The assumption in noir has always been that appearances are not deceiving. If you're fat, you're gross; if you're a woman, you're no good; if you're rich, you're sleazy. It's a reactionary genre--or it would be except for the strain of sentimentality that runs through it. (Think of Raymond Chandler's Philip Marlowe--the white knight of the dark streets.)
The key to L.A. Confidential--what makes it different--is that just about everybody in it isn't what he or she seems. Sometimes the characters are even worse than you imagined; sometimes they show off a valor and a rue that spins you around. The mysteries to be solved in L.A. Confidential aren't only whodunits. The flip-flops of character are mysteries, too. We never are sure how people will act in this film, and that unease is part of its texture. It keeps us off balance until the end.
Ed Exley (Guy Pearce), when we first see him, is a Los Angeles police officer on the make for a higher rank. College-educated, the son of a decorated cop killed on the job, Exley, with his wire-rim glasses and pursed, polished features, is almost comically straight-arrow. But there's a connivance built into his uprightness, which he uses as leverage to get what he wants. In a police force rife with corruption, Exley accommodates himself to his image-conscious higher-ups as a do-gooder--a poster boy. When a number of his fellow cops brutalize some Mexicans brought to the police station on Christmas Eve, Exley alone rats on his comrades--and wangles a promotion for it. He's not wrong to rat. The cops--spearheaded by Dick Stensland (Graham Beckel), along with his partner, Bud White (Russell Crowe), and Jack Vincennes (Kevin Spacey)--behaved like racist thugs. But Exley uses the ugly incident as an opportunity, knowing full well he'll be shunned or worse by his fellow officers. He doesn't care; he doesn't really want to be liked by them anyway.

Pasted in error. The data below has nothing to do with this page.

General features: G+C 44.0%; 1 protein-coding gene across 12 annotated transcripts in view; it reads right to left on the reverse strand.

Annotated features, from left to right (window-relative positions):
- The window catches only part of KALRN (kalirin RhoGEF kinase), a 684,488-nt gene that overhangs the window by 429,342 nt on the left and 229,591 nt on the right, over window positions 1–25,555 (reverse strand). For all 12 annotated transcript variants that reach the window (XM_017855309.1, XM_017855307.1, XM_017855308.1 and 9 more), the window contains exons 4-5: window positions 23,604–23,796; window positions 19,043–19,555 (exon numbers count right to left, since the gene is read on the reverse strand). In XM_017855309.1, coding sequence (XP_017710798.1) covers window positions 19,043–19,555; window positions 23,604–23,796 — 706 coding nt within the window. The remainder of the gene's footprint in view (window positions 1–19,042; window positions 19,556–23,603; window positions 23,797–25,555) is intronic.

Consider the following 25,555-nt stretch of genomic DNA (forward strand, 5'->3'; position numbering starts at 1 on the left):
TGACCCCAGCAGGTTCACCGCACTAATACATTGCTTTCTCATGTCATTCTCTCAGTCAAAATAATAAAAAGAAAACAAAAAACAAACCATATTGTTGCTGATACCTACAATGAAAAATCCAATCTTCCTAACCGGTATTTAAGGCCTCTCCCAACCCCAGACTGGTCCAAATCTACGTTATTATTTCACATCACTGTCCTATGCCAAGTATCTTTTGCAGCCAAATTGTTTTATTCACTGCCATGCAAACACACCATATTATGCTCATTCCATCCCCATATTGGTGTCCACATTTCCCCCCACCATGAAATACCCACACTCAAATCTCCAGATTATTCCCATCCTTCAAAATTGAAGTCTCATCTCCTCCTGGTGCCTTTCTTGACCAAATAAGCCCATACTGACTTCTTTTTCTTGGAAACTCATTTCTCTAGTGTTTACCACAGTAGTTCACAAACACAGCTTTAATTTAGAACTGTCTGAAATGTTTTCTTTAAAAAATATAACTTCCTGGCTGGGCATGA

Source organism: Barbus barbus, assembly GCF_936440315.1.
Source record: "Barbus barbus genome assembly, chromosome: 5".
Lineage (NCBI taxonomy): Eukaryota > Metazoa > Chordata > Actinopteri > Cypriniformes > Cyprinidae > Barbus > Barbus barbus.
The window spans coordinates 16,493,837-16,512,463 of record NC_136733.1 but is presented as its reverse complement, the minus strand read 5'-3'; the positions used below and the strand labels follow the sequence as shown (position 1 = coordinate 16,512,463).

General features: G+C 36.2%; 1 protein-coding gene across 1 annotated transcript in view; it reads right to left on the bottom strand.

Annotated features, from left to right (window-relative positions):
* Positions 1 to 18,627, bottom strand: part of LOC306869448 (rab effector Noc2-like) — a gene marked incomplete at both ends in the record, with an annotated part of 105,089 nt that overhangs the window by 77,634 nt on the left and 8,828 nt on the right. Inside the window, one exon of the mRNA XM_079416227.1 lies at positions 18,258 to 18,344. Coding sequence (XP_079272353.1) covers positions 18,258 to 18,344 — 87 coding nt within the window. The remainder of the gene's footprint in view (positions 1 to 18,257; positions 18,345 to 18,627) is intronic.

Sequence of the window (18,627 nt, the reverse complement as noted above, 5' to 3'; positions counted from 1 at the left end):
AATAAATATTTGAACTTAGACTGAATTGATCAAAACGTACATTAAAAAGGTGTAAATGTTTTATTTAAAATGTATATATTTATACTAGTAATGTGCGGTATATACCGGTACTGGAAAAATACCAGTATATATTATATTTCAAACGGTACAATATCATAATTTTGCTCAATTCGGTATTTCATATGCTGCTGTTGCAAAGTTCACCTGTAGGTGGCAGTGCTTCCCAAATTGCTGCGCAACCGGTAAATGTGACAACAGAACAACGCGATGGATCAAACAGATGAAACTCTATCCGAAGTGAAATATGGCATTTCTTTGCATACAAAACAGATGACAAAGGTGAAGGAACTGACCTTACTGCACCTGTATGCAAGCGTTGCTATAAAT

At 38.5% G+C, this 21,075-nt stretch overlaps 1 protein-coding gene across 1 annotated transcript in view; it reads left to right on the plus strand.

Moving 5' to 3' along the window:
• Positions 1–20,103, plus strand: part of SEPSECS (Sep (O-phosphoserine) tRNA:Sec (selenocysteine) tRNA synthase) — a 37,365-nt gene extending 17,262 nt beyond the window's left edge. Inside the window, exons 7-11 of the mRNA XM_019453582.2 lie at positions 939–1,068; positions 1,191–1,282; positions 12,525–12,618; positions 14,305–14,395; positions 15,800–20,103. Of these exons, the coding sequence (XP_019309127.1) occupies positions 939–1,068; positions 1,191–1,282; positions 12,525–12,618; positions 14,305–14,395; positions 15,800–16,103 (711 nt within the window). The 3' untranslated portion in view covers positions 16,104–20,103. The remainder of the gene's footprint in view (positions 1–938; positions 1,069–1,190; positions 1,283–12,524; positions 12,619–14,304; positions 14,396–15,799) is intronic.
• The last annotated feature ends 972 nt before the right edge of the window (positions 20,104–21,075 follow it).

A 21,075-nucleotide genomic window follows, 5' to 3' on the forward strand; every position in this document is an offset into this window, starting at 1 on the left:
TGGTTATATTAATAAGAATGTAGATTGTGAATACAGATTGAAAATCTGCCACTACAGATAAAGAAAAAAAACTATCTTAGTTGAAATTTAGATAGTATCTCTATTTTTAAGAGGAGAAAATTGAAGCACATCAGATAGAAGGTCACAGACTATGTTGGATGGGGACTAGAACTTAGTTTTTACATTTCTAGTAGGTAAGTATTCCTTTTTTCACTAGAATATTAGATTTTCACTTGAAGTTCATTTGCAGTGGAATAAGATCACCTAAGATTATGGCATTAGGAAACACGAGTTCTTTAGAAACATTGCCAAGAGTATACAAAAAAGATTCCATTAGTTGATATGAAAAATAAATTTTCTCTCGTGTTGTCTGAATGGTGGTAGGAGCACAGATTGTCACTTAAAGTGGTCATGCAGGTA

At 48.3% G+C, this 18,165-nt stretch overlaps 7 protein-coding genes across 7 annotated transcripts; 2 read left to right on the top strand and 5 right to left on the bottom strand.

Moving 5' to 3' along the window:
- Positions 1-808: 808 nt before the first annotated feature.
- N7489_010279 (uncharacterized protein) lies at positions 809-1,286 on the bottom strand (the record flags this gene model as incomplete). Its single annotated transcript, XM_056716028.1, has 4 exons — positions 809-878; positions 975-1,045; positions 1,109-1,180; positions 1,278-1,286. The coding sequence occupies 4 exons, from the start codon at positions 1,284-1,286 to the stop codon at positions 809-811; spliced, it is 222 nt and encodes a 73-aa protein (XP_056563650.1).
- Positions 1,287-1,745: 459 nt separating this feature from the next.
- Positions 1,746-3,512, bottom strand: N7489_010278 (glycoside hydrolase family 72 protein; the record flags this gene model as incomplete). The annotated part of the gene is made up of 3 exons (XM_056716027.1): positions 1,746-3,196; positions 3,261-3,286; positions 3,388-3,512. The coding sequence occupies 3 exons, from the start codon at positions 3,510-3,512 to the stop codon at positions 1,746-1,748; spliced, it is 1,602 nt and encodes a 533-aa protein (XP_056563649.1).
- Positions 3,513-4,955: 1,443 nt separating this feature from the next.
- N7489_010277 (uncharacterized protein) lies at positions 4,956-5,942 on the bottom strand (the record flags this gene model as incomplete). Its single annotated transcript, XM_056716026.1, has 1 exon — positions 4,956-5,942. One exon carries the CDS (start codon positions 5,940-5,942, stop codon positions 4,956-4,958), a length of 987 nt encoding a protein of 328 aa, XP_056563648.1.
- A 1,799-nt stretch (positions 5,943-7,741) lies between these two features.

To the film's credit, Exley's apple-polishing is given its due. So is the cynicism and sense of betrayal from the other cops. We don't see much more of Stensland except his corpse, but White the bully-boy turns soulful and becomes Exley's antagonist. Taken up by Captain Dudley Smith (the marvelous James Cromwell) as a strong arm on crime raids, White inevitably is drawn into a collision course with the golden boy. It's as if he and Exley were fated to square off.